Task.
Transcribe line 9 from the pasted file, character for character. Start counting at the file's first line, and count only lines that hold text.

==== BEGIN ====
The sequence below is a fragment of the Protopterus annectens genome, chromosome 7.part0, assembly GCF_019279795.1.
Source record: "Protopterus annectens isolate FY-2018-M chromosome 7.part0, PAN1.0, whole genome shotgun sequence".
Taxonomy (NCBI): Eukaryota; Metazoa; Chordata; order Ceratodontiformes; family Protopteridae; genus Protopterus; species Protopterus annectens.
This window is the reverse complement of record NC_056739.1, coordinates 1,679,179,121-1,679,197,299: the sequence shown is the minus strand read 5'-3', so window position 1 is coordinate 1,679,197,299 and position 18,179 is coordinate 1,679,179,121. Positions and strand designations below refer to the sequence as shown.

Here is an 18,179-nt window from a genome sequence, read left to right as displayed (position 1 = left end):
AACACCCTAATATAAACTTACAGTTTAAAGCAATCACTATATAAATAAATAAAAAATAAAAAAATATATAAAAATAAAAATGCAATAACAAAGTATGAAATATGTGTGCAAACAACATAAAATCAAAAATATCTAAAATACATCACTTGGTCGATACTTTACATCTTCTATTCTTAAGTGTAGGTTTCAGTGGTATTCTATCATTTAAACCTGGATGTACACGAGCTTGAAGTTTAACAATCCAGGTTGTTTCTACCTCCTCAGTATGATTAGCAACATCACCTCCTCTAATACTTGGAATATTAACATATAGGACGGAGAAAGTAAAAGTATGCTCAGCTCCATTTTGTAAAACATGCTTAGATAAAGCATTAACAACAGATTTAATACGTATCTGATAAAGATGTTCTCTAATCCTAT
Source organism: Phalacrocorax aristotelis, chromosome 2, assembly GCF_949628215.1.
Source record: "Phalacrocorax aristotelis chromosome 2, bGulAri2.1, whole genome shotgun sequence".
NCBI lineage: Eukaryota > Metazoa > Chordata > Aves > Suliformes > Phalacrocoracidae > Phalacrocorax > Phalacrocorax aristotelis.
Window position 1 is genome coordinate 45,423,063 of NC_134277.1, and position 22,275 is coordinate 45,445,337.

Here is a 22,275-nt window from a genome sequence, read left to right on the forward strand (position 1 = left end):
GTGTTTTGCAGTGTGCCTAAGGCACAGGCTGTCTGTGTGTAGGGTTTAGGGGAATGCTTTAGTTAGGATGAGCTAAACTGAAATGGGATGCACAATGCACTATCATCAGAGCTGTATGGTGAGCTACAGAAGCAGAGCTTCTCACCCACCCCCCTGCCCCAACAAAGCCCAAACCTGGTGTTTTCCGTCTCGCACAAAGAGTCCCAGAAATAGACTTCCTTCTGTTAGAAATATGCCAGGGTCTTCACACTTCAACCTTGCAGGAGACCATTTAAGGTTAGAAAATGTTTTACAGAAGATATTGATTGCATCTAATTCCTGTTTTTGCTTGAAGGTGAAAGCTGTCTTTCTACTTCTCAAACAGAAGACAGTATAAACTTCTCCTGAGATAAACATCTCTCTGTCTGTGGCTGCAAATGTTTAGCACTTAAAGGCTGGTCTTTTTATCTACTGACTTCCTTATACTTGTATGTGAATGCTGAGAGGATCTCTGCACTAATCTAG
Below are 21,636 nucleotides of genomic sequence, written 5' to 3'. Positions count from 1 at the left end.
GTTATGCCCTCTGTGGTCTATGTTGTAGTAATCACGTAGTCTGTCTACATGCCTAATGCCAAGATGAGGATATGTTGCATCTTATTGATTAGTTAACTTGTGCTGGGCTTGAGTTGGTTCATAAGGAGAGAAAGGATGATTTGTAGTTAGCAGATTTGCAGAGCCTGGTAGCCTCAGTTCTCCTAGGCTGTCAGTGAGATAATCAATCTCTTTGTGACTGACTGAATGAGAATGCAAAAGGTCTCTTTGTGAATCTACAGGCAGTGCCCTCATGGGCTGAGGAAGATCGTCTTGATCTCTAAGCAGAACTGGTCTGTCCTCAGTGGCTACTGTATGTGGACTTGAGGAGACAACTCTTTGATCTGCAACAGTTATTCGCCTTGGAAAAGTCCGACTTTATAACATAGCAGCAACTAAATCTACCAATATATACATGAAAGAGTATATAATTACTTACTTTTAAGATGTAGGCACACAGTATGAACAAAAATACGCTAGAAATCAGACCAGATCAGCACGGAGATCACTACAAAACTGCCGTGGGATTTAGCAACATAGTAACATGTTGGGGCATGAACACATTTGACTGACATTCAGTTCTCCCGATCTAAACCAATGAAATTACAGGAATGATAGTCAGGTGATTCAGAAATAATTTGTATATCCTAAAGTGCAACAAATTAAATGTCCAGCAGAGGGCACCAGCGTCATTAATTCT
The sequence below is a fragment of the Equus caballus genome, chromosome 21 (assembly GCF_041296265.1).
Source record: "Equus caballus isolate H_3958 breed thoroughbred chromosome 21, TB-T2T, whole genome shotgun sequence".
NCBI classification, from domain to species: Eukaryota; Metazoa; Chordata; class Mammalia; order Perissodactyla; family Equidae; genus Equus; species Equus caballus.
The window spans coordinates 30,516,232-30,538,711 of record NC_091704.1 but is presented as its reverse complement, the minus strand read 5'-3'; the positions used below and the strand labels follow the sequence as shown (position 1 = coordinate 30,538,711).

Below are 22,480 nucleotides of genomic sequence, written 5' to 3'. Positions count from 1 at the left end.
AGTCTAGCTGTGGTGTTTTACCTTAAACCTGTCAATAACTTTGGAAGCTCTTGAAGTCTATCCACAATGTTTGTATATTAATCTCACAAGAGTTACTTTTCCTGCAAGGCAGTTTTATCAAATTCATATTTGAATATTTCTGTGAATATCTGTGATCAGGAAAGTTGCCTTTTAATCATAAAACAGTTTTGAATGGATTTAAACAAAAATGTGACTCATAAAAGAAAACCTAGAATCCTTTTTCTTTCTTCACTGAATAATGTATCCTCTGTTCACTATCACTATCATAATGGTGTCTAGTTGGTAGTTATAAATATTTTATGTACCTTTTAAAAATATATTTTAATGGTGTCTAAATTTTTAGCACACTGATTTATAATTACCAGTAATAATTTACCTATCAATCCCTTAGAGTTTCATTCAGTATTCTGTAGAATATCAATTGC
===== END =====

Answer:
NCBI lineage: Eukaryota > Metazoa > Chordata > Aves > Suliformes > Phalacrocoracidae > Phalacrocorax > Phalacrocorax aristotelis.